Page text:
On page 34 of this issue, we have reprinted an article from the New York Times tilled “Good Bye Production (and Maybe Innovation).” The writer discusses the link between domestic manufacturing and technology advancement, delving into the below-the-surface risks associated with moving production offshore. These include not the loss of jobs and taxable wages mind you, but the lasting and potential damage to our economy that might come from losing the ability to innovate in manufacturing specifically because we’ve lost our ability to produce.
Without question, the U.S. is buying more of what used to be made within our borders from low cost global regions. Moreover, this manufacturing import growth is increasing every year. The Times mentions that in 2005, the percentage of manufactured goods bought in the U.S. from offshore sources climbed to a record 20.5% (up nearly 100% from 11.7% in 1992).
But lurking under the surface of this growth number is perhaps a much scarier prospect than the immediate loss of domestic manufacturing jobs (which one could argue play an only minor part in near-term economic development, because of an increasing trend to services-oriented domestic job growth). And that prospect is the question of whether by moving production offshore, we’re losing our ability to innovate. This idea is nothing new. The 1987 book Manufacturing Matters, co-authored by Stephen Cohen and John Zysman, argues that manufacturing is the essential source of a country’s competitive advantage in the world today. Countries that maintain and improve their ability to produce, the authors argue, are not only far more likely to not keep unemployment low and standards of living high—they will also out-innovate their global competitors.
The production/innovation link is not one often explored by domestic economists and politicians who all too often turn to emotional reasons to defend or argue against the movement of domestic manufacturing jobs offshore. But without question, a link does exist between product ideation and production. For us, the question is where that link begins and ends. As manufacturing and supply chain observers who closely watch the global manufacturing markets, we believe that domestic manufacturing leaders would do well to imagine the steps it would take for the U.S. to lose its edge once and for all in the innovation race.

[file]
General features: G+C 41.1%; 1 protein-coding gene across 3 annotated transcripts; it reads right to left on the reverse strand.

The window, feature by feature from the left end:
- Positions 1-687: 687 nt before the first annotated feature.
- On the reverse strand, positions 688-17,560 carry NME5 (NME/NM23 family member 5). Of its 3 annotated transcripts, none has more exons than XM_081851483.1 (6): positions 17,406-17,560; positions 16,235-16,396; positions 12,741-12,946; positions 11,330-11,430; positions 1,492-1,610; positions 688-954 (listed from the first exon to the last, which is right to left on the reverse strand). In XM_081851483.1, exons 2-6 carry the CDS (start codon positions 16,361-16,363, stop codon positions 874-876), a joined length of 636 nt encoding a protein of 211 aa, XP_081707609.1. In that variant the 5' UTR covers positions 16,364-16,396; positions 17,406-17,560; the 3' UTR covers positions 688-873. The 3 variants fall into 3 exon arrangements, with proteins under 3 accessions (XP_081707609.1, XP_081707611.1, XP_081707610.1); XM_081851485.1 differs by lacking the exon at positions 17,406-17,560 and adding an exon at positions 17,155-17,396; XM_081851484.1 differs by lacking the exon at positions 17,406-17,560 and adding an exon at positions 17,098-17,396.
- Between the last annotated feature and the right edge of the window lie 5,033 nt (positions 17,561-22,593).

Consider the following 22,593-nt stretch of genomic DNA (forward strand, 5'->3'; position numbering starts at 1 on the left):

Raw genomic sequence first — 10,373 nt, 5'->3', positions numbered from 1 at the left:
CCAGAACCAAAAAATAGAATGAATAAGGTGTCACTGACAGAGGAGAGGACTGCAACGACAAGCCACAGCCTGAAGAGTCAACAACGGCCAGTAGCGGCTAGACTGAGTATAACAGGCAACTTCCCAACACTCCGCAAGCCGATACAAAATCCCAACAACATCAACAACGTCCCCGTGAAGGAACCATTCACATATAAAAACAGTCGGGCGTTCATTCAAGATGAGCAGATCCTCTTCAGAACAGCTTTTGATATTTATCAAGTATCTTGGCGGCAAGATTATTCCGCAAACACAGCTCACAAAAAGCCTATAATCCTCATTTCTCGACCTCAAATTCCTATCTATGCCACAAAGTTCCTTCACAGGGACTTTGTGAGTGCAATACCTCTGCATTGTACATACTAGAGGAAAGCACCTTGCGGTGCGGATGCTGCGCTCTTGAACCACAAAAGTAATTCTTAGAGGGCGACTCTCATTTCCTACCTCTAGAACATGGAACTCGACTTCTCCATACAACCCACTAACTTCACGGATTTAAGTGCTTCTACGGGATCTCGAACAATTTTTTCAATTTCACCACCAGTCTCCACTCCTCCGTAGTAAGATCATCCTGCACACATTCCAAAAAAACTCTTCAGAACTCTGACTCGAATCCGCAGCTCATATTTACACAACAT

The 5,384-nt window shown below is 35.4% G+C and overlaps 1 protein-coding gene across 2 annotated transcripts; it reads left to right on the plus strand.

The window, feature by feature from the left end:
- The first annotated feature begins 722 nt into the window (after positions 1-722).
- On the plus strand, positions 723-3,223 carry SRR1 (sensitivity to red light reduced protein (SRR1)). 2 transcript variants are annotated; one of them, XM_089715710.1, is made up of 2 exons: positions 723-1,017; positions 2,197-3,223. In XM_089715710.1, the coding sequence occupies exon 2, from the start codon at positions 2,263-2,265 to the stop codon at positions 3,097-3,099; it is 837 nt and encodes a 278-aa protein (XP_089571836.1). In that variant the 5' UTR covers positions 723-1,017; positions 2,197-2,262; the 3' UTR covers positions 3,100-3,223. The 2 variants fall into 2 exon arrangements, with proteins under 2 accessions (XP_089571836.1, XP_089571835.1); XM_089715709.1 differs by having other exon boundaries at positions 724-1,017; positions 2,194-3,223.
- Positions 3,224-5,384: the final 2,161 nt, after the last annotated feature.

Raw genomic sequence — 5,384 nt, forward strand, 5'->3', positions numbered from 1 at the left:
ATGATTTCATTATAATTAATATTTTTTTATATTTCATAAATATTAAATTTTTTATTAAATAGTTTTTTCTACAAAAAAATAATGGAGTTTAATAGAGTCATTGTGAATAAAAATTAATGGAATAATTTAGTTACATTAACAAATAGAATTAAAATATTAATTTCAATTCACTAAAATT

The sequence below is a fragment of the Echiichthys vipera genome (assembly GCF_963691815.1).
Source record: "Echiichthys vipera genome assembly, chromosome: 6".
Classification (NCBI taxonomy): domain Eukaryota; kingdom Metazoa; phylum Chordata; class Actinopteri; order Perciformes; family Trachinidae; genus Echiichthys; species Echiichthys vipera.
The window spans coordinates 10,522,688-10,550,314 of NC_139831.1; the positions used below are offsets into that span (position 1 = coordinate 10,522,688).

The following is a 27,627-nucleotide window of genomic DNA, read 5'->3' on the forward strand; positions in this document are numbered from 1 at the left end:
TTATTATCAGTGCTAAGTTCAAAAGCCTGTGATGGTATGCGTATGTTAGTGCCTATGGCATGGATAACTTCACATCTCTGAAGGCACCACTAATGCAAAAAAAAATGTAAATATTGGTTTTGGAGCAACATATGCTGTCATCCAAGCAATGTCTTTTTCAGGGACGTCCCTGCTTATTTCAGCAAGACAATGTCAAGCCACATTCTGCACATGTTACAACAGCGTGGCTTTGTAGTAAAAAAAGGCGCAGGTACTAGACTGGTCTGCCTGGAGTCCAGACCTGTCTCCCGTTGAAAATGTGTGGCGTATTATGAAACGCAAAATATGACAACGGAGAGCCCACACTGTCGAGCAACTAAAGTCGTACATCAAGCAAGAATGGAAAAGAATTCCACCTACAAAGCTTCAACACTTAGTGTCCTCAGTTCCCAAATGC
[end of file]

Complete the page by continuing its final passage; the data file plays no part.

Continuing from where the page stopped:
At first, we’d probably observe that we’re starling to lose the benefits of our global lead in educating the world’s best sciences and engineering graduates (even if we don’t close a single university door). And this is already happening. Consider that around the time Manufactured Matters was originally published, U.S. students made up around 75% of those receiving graduate science and engineering degrees within our borders. Today, this number has been cut in half. And at the same time, fewer foreign students who came to the slates for graduate studies, are putting down U.S. roots with they receive their degrees. Rather, nearly 50% are leaving (compared with between 70% and 80% who stayed during the Reagan era).
Next, we’d probably see the number of net new manufacturing innovations—whether they’re engineering-or process-driven—come from other parts of the world. And anyone who is familiar with the Toyota Production System (the forefather of lean manufacturing) knows that the U.S. is no longer the innovator in shop floor management processes. Rather, we’re copying the Japanese, who successfully redefined not only what it meant to produce to demand, but also to eliminate productivity shortcomings at the source before they could cascade throughout an operation.
Sometimes, it’s too easy to ignore the signposts on the road ahead, especially if they’re inconvenient or bring news that you don’t want to hear. But the way our manufacturing journey is going today, perhaps our only hope to maintain our competitive innovation edge is to sober up and start dealing with the reality of where we are headed. At this stage, denial and apathy is not an option.